Primary percutaneous coronary intervention (PCI) has become the predominant reperfusion strategy for ST-segment elevation myocardial infarction (STEMI) throughout western healthcare systems. Recent estimates in the United States suggest that primary PCI is used in 85% of all STEMI cases that undergo reperfusion, with thrombolytic agents used in only 9% and the combination of thrombolytic agents with PCI in 6% [6]. In Europe, fibrinolysis for STEMI is becoming a rare therapy; for example 6% of cases in the UK, 7% in Poland, and 8% in France. It is interesting to note that, even in countries with a large catchment area, such as Denmark with one primary PCI canter per 1.4 million inhabitants and correspondingly long transportation distances, the STEMI case fatality rate is among the lowest recorded in Europe, with an in-hospital mortality of only 3% [7].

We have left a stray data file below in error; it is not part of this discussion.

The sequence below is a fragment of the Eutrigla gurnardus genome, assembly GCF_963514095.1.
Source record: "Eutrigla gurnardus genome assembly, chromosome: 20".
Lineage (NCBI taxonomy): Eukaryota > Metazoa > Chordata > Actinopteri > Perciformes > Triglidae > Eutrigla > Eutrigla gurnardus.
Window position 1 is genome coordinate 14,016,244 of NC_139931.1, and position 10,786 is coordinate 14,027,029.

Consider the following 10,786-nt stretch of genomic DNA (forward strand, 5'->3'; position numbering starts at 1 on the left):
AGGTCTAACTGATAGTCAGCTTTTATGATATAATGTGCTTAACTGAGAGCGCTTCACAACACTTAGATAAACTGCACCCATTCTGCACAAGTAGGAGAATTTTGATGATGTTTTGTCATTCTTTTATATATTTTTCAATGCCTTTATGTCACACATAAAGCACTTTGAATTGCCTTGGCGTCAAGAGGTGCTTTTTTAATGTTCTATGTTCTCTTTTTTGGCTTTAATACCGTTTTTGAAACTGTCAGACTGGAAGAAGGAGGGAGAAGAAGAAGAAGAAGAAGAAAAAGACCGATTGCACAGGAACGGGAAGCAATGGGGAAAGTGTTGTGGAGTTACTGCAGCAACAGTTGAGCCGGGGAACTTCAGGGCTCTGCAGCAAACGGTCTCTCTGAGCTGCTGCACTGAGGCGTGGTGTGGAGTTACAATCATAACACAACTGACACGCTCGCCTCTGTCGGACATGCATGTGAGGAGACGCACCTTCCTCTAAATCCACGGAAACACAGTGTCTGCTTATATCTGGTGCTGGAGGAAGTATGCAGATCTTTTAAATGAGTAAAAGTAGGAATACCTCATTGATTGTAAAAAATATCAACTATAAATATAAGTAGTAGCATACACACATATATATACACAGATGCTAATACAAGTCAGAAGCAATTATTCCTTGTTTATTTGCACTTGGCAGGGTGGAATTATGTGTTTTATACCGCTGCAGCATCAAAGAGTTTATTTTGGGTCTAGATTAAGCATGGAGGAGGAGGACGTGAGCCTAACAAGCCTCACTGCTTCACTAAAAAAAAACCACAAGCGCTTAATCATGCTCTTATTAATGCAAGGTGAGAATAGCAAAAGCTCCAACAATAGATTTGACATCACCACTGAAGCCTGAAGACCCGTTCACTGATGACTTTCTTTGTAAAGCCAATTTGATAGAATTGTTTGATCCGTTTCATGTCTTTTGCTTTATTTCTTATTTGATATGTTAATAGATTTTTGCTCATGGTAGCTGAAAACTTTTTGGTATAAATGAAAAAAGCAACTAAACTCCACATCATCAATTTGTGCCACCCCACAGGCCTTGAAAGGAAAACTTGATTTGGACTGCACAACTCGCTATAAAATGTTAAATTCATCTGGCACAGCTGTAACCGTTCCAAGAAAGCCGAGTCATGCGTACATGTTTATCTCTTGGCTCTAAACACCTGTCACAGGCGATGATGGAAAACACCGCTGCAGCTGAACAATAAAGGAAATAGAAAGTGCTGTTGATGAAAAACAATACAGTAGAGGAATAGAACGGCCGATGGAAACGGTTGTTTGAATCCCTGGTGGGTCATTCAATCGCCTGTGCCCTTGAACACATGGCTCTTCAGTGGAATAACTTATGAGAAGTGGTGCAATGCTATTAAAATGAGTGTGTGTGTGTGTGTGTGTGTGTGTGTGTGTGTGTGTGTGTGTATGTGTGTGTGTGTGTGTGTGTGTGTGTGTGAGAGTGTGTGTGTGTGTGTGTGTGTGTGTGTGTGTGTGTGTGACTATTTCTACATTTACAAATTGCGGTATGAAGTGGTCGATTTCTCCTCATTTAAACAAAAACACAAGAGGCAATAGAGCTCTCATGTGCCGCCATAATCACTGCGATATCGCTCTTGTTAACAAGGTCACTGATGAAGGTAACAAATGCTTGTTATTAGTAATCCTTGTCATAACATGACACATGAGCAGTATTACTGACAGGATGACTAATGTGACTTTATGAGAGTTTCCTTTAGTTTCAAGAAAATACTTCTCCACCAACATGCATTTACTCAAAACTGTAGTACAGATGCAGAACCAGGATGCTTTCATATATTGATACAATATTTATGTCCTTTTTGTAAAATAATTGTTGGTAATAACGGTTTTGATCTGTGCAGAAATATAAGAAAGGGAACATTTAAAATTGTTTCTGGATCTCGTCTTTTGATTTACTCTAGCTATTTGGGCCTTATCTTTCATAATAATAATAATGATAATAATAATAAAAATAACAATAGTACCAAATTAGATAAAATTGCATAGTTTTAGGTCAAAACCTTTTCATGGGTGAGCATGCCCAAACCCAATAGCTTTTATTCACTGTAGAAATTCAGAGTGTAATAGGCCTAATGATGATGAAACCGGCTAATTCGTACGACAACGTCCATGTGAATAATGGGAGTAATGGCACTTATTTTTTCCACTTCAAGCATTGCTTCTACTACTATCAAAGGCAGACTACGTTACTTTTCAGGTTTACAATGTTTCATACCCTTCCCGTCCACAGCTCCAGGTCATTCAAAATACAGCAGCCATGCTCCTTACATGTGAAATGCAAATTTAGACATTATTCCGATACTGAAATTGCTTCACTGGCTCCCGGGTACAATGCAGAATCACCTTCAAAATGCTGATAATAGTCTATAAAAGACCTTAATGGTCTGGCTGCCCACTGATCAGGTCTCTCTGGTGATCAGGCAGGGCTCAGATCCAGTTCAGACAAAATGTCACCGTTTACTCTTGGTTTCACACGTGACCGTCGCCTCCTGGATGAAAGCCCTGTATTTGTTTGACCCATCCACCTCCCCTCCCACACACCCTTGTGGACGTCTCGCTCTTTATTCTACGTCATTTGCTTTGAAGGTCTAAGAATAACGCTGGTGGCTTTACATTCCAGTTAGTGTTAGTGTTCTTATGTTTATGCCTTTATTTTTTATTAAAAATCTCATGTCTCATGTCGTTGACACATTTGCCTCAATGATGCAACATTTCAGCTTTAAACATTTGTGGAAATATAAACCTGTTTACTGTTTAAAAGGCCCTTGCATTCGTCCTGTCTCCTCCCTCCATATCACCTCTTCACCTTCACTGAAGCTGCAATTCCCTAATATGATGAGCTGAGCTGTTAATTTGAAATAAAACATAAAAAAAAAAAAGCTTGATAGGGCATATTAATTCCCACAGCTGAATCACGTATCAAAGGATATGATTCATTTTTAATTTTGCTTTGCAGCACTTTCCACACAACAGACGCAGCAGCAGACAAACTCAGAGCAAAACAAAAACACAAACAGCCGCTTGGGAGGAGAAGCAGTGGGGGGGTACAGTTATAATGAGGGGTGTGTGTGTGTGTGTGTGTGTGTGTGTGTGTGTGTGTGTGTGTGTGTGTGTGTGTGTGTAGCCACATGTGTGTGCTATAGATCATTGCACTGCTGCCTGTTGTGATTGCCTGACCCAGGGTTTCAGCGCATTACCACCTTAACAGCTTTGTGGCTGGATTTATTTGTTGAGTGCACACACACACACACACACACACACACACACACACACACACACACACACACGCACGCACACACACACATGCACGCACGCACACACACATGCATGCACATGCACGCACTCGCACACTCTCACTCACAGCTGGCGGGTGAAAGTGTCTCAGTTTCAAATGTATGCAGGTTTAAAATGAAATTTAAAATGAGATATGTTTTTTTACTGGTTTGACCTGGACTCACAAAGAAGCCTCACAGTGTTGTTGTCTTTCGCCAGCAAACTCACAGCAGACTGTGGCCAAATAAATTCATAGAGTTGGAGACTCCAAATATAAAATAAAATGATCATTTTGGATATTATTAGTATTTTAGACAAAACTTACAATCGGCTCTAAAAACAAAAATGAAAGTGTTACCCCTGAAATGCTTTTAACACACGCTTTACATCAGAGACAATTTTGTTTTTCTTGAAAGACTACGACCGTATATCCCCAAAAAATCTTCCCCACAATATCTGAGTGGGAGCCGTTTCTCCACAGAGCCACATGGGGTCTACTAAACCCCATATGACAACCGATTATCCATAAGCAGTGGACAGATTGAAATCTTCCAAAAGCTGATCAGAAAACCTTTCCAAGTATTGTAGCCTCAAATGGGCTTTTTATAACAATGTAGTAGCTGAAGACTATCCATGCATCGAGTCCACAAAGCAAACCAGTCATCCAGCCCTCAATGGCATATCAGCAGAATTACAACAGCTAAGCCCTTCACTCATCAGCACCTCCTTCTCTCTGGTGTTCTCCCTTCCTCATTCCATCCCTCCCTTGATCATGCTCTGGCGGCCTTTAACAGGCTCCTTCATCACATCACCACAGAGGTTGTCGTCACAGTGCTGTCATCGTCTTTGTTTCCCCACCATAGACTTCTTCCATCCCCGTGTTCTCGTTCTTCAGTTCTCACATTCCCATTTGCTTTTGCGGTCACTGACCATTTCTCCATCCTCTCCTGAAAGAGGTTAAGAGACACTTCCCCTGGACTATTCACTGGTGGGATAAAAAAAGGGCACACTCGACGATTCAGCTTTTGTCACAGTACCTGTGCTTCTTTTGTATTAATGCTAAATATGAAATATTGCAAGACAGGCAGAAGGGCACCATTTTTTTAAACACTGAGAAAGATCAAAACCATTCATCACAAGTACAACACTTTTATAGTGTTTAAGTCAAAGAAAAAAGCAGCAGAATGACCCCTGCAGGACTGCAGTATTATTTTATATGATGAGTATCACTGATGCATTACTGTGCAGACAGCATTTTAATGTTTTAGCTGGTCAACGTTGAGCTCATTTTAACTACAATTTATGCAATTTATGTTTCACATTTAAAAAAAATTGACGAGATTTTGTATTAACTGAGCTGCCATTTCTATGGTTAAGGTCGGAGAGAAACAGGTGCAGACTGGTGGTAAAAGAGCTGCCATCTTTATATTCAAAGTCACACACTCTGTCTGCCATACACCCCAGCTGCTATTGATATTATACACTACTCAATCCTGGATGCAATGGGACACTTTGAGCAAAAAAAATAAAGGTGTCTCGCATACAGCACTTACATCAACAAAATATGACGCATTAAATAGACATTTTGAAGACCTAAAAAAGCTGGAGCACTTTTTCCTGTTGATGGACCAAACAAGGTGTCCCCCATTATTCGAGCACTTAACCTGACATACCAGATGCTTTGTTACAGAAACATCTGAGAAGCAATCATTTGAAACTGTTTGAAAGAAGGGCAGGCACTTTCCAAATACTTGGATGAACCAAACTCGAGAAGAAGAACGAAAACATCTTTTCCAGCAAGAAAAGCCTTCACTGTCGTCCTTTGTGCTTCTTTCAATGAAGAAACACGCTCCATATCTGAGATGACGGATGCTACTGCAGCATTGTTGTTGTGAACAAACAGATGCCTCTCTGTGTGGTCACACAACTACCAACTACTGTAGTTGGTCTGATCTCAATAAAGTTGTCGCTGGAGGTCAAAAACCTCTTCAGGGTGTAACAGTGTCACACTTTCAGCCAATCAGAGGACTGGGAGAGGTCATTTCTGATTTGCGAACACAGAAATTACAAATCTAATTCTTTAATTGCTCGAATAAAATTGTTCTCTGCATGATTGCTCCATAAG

The 30-day mortality rate of patients with STEMI is between 2.5 and 10% [8]. Among patients with STEMI enrolled in trials, approximate in-hospital or 30-day mortality rates were 13% with medical therapy alone, 6-7% with optimal fibrinolytic therapy, and as low as 3 to 5% with primary percutaneous coronary intervention (PCI) when performed within two hours of chest pain onset [9-12].
Some of the independent predictors of early death from STEMI include age, Killip class, time to reperfusion, cardiac arrest, tachycardia, hypotension, anterior infarct location, prior infarction, diabetes mellitus, smoking status, renal function, number of diseased vessels and biomarker findings. Whereas the Thrombolysis in Myocardial Infarction (TIMI) risk score was developed specifically in patients with STEMI, the GRACE model predicts in-hospital and 6- month mortality rate across the spectrum of patients presenting with ACS, including those with ST elevation or ST depression. Risk assessment is a continuous process that should be repeated throughout hospitalization and at time of discharge [13].